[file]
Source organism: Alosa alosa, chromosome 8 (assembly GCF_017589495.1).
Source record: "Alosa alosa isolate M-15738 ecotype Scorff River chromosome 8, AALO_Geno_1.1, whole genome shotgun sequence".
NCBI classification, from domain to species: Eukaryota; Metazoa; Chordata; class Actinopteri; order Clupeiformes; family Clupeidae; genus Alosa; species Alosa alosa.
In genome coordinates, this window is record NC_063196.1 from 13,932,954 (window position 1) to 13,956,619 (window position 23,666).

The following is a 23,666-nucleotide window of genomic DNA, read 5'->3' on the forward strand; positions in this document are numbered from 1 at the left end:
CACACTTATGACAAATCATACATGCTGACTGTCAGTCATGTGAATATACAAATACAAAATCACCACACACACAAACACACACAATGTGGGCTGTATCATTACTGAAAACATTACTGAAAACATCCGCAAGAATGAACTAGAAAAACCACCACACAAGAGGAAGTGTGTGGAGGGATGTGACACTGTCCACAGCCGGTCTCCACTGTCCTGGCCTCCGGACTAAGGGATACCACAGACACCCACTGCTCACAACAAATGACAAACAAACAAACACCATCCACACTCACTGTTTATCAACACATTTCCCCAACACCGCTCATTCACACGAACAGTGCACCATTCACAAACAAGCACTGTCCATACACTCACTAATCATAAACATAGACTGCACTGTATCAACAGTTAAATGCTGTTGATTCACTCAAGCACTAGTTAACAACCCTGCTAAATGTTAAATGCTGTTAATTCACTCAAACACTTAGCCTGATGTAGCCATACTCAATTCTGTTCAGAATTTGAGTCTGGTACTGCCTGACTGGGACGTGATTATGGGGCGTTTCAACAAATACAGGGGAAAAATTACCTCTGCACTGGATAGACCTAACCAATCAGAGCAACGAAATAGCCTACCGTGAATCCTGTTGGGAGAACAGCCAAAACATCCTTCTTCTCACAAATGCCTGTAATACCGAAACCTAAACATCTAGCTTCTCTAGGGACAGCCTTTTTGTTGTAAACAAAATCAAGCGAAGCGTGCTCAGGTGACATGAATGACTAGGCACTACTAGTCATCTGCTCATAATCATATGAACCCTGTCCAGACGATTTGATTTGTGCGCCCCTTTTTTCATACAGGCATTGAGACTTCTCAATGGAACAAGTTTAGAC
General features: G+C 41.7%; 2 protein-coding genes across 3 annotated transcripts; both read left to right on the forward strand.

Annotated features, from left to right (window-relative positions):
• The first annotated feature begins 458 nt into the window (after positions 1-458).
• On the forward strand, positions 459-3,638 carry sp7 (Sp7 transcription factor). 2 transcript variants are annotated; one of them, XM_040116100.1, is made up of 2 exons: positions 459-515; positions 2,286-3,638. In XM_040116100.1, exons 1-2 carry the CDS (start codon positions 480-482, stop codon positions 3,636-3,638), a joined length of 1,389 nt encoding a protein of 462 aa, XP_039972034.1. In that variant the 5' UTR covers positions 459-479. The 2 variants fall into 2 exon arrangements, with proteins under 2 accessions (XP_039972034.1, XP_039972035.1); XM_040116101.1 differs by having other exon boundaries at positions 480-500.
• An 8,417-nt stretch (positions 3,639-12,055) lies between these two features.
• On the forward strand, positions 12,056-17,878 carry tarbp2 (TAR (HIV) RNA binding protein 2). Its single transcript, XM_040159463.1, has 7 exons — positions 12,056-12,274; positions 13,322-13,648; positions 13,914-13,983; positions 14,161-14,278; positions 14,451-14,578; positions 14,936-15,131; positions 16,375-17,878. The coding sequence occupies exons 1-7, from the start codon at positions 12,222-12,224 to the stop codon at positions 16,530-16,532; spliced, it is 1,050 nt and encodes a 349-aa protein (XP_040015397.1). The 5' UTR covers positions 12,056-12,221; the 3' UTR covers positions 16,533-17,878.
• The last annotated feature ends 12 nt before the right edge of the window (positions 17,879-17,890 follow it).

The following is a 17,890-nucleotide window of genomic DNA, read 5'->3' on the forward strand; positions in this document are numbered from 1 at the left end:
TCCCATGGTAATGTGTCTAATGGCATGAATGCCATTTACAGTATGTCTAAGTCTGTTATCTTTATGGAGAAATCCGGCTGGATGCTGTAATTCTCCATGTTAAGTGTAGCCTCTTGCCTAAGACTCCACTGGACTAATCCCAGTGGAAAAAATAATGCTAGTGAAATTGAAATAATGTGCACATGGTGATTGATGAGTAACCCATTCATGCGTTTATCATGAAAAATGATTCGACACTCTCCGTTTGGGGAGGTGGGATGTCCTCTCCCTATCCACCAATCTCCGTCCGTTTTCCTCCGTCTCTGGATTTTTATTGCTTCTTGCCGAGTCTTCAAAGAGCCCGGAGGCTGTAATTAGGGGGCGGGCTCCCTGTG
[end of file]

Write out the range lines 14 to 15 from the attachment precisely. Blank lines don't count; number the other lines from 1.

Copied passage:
The following is a 17,890-nucleotide window of genomic DNA, read 5'->3' on the forward strand; positions in this document are numbered from 1 at the left end:
TCCCATGGTAATGTGTCTAATGGCATGAATGCCATTTACAGTATGTCTAAGTCTGTTATCTTTATGGAGAAATCCGGCTGGATGCTGTAATTCTCCATGTTAAGTGTAGCCTCTTGCCTAAGACTCCACTGGACTAATCCCAGTGGAAAAAATAATGCTAGTGAAATTGAAATAATGTGCACATGGTGATTGATGAGTAACCCATTCATGCGTTTATCATGAAAAATGATTCGACACTCTCCGTTTGGGGAGGTGGGATGTCCTCTCCCTATCCACCAATCTCCGTCCGTTTTCCTCCGTCTCTGGATTTTTATTGCTTCTTGCCGAGTCTTCAAAGAGCCCGGAGGCTGTAATTAGGGGGCGGGCTCCCTGTG